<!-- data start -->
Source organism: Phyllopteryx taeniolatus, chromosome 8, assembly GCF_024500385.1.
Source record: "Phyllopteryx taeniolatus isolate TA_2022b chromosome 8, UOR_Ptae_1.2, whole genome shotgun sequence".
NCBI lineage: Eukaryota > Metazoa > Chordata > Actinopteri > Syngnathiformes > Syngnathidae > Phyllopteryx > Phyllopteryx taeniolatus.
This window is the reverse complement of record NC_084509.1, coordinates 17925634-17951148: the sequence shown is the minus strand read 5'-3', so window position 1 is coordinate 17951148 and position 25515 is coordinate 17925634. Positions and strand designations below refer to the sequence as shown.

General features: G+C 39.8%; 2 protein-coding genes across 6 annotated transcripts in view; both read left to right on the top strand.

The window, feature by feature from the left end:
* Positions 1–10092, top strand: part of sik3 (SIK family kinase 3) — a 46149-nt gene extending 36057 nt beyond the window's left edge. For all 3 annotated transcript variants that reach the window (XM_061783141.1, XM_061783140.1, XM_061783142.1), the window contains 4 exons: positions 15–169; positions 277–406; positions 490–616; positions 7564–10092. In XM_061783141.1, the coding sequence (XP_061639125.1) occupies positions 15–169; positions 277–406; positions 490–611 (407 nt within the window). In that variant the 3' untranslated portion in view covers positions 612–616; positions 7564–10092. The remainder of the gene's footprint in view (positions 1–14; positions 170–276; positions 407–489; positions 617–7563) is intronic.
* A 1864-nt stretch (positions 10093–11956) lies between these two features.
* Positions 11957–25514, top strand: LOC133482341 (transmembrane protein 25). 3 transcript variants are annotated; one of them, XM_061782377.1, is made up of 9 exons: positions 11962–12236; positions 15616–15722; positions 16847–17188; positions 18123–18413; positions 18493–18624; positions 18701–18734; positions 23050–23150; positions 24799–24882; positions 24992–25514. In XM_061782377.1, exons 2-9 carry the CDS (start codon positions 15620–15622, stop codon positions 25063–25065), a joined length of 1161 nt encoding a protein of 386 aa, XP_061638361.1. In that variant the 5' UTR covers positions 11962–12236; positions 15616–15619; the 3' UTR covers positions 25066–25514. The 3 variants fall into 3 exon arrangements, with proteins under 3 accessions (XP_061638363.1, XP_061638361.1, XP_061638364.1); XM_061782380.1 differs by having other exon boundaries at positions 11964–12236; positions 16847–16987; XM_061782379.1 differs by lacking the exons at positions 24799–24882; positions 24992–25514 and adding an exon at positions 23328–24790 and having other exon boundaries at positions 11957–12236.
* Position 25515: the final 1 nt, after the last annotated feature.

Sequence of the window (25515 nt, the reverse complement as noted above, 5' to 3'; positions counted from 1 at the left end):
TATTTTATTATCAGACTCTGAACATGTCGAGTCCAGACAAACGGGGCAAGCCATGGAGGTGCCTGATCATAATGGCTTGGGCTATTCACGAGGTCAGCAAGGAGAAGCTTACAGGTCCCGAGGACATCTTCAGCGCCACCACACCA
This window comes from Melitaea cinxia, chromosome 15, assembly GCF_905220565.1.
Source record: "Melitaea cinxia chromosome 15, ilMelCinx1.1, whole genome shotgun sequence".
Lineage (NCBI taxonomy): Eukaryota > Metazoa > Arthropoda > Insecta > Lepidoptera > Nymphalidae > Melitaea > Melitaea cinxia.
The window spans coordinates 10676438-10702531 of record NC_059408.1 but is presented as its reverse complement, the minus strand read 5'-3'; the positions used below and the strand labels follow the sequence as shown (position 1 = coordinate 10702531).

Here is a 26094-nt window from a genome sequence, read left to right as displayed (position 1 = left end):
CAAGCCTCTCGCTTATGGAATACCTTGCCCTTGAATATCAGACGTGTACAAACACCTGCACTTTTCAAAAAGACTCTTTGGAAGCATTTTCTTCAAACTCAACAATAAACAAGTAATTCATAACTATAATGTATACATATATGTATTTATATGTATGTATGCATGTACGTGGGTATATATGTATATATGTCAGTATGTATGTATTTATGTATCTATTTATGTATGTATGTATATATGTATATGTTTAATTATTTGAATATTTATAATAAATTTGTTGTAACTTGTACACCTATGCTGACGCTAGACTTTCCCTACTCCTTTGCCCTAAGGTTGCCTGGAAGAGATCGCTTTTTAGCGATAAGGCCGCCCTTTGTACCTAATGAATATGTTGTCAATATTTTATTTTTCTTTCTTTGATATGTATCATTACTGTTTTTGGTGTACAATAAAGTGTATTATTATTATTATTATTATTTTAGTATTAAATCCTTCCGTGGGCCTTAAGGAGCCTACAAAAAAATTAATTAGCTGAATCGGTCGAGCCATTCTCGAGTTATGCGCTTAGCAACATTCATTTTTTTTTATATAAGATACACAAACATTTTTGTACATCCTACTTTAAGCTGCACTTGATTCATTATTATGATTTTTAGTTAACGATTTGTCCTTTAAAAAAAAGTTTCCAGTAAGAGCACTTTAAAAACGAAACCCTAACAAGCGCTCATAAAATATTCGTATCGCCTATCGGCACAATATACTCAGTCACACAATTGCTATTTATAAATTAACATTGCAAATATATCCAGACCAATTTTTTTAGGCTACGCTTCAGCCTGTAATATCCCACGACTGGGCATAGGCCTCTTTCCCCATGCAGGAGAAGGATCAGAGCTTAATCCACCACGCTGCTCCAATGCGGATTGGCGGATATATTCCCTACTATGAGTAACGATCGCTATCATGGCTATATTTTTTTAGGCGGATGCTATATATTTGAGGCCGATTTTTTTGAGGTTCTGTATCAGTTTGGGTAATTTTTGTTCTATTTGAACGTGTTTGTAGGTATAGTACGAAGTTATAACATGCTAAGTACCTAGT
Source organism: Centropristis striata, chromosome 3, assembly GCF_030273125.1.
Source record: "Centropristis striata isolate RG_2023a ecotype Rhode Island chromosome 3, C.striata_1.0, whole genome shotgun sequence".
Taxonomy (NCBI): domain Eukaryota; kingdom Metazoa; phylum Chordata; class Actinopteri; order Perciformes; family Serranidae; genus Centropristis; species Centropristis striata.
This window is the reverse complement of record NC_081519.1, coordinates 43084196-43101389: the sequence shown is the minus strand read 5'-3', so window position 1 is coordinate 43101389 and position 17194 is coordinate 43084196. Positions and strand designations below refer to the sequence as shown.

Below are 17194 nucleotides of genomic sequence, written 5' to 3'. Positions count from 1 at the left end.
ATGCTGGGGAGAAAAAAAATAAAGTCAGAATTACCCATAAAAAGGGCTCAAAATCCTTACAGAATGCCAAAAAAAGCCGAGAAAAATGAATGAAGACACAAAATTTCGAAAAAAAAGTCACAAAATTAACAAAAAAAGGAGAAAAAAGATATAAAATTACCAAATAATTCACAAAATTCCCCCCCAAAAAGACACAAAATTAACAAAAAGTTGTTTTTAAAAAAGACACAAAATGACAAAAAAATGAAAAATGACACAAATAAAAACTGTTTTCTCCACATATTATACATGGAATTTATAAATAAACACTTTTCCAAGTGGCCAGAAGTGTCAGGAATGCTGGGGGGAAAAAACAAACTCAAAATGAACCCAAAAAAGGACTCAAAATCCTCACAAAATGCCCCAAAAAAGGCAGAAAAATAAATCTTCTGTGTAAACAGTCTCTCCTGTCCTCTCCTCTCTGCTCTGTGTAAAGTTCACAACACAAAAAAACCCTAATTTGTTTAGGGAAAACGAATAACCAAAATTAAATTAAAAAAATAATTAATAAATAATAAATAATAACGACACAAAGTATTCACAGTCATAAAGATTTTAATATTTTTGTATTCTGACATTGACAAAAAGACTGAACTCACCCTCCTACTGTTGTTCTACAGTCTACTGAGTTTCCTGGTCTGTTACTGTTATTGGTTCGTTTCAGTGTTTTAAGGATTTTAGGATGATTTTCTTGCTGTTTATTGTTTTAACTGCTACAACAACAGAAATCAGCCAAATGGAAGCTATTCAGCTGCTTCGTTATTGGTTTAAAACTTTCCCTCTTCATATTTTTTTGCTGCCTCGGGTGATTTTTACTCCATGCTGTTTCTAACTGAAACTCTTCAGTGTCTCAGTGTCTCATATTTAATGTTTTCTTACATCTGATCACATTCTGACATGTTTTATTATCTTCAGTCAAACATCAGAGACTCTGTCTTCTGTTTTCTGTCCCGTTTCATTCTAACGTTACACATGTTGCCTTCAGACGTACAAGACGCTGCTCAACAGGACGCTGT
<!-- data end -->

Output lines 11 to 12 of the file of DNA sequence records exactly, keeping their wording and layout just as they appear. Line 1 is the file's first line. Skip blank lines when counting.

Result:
Sequence of the window (25515 nt, the reverse complement as noted above, 5' to 3'; positions counted from 1 at the left end):
TATTTTATTATCAGACTCTGAACATGTCGAGTCCAGACAAACGGGGCAAGCCATGGAGGTGCCTGATCATAATGGCTTGGGCTATTCACGAGGTCAGCAAGGAGAAGCTTACAGGTCCCGAGGACATCTTCAGCGCCACCACACCA